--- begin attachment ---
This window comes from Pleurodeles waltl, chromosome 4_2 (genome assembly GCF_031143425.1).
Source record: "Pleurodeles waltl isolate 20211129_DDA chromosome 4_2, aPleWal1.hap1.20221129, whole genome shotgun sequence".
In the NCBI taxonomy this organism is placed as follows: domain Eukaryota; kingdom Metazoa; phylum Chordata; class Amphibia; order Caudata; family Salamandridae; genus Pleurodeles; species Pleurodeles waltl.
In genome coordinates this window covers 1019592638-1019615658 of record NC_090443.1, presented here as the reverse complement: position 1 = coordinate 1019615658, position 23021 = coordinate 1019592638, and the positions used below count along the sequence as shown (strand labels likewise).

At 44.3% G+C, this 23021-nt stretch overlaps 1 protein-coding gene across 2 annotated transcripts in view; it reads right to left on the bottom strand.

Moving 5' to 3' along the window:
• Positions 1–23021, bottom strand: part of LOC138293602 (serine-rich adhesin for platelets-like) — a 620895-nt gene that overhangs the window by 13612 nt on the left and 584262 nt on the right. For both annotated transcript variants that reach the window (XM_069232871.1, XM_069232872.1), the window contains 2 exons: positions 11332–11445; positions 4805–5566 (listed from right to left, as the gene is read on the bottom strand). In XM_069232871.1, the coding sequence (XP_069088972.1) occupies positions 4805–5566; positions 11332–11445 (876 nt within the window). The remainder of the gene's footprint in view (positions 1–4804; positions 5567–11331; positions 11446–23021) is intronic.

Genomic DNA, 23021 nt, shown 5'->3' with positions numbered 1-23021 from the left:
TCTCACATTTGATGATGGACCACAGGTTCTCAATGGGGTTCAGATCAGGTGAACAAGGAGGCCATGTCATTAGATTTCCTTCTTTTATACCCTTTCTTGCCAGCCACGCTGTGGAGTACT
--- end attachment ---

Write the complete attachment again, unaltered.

This window comes from Pleurodeles waltl, chromosome 4_2 (genome assembly GCF_031143425.1).
Source record: "Pleurodeles waltl isolate 20211129_DDA chromosome 4_2, aPleWal1.hap1.20221129, whole genome shotgun sequence".
In the NCBI taxonomy this organism is placed as follows: domain Eukaryota; kingdom Metazoa; phylum Chordata; class Amphibia; order Caudata; family Salamandridae; genus Pleurodeles; species Pleurodeles waltl.
In genome coordinates this window covers 1019592638-1019615658 of record NC_090443.1, presented here as the reverse complement: position 1 = coordinate 1019615658, position 23021 = coordinate 1019592638, and the positions used below count along the sequence as shown (strand labels likewise).

At 44.3% G+C, this 23021-nt stretch overlaps 1 protein-coding gene across 2 annotated transcripts in view; it reads right to left on the bottom strand.

Moving 5' to 3' along the window:
• Positions 1–23021, bottom strand: part of LOC138293602 (serine-rich adhesin for platelets-like) — a 620895-nt gene that overhangs the window by 13612 nt on the left and 584262 nt on the right. For both annotated transcript variants that reach the window (XM_069232871.1, XM_069232872.1), the window contains 2 exons: positions 11332–11445; positions 4805–5566 (listed from right to left, as the gene is read on the bottom strand). In XM_069232871.1, the coding sequence (XP_069088972.1) occupies positions 4805–5566; positions 11332–11445 (876 nt within the window). The remainder of the gene's footprint in view (positions 1–4804; positions 5567–11331; positions 11446–23021) is intronic.

Genomic DNA, 23021 nt, shown 5'->3' with positions numbered 1-23021 from the left:
TCTCACATTTGATGATGGACCACAGGTTCTCAATGGGGTTCAGATCAGGTGAACAAGGAGGCCATGTCATTAGATTTCCTTCTTTTATACCCTTTCTTGCCAGCCACGCTGTGGAGTACT